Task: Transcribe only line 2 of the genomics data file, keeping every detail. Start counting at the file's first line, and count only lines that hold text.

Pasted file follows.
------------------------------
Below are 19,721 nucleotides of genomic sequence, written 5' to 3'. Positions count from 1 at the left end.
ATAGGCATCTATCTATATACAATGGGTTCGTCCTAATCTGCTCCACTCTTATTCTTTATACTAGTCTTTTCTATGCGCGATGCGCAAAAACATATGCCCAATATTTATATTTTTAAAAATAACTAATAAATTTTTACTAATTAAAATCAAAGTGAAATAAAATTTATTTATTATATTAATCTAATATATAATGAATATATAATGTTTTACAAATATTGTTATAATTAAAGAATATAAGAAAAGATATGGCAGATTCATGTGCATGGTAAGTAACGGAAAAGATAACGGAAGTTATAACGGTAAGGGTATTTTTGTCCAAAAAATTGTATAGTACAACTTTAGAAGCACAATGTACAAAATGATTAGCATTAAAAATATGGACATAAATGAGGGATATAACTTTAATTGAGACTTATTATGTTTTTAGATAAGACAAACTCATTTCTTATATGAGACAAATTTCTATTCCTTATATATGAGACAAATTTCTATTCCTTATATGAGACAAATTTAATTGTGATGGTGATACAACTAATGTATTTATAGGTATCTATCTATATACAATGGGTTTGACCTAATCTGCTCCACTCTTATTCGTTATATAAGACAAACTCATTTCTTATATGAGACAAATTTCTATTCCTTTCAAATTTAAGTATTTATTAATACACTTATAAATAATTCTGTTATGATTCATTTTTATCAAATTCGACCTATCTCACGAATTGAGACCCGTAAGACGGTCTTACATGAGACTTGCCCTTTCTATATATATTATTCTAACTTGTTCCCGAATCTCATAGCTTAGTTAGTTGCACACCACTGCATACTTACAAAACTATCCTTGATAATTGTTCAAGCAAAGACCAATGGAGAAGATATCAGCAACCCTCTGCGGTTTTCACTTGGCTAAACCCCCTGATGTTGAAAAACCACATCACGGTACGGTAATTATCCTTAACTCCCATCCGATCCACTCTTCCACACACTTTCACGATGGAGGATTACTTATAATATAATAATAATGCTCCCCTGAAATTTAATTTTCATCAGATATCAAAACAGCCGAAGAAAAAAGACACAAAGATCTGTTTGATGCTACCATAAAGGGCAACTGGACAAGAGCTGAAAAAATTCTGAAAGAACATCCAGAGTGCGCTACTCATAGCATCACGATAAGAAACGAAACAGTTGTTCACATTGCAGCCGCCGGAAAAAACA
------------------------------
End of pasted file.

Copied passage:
ATAGGCATCTATCTATATACAATGGGTTCGTCCTAATCTGCTCCACTCTTATTCTTTATACTAGTCTTTTCTATGCGCGATGCGCAAAAACATATGCCCAATATTTATATTTTTAAAAATAACTAATAAATTTTTACTAATTAAAATCAAAGTGAAATAAAATTTATTTATTATATTAATCTAATATATAATGAATATATAATGTTTTACAAATATTGTTATAATTAAAGAATATAAGAAAAGATATGGCAGATTCATGTGCATGGTAAGTAACGGAAAAGATAACGGAAGTTATAACGGTAAGGGTATTTTTGTCCAAAAAATTGTATAGTACAACTTTAGAAGCACAATGTACAAAATGATTAGCATTAAAAATATGGACATAAATGAGGGATATAACTTTAATTGAGACTTATTATGTTTTTAGATAAGACAAACTCATTTCTTATATGAGACAAATTTCTATTCCTTATATATGAGACAAATTTCTATTCCTTATATGAGACAAATTTAATTGTGATGGTGATACAACTAATGTATTTATAGGTATCTATCTATATACAATGGGTTTGACCTAATCTGCTCCACTCTTATTCGTTATATAAGACAAACTCATTTCTTATATGAGACAAATTTCTATTCCTTTCAAATTTAAGTATTTATTAATACACTTATAAATAATTCTGTTATGATTCATTTTTATCAAATTCGACCTATCTCACGAATTGAGACCCGTAAGACGGTCTTACATGAGACTTGCCCTTTCTATATATATTATTCTAACTTGTTCCCGAATCTCATAGCTTAGTTAGTTGCACACCACTGCATACTTACAAAACTATCCTTGATAATTGTTCAAGCAAAGACCAATGGAGAAGATATCAGCAACCCTCTGCGGTTTTCACTTGGCTAAACCCCCTGATGTTGAAAAACCACATCACGGTACGGTAATTATCCTTAACTCCCATCCGATCCACTCTTCCACACACTTTCACGATGGAGGATTACTTATAATATAATAATAATGCTCCCCTGAAATTTAATTTTCATCAGATATCAAAACAGCCGAAGAAAAAAGACACAAAGATCTGTTTGATGCTACCATAAAGGGCAACTGGACAAGAGCTGAAAAAATTCTGAAAGAACATCCAGAGTGCGCTACTCATAGCATCACGATAAGAAACGAAACAGTTGTTCACATTGCAGCCGCCGGAAAAAACA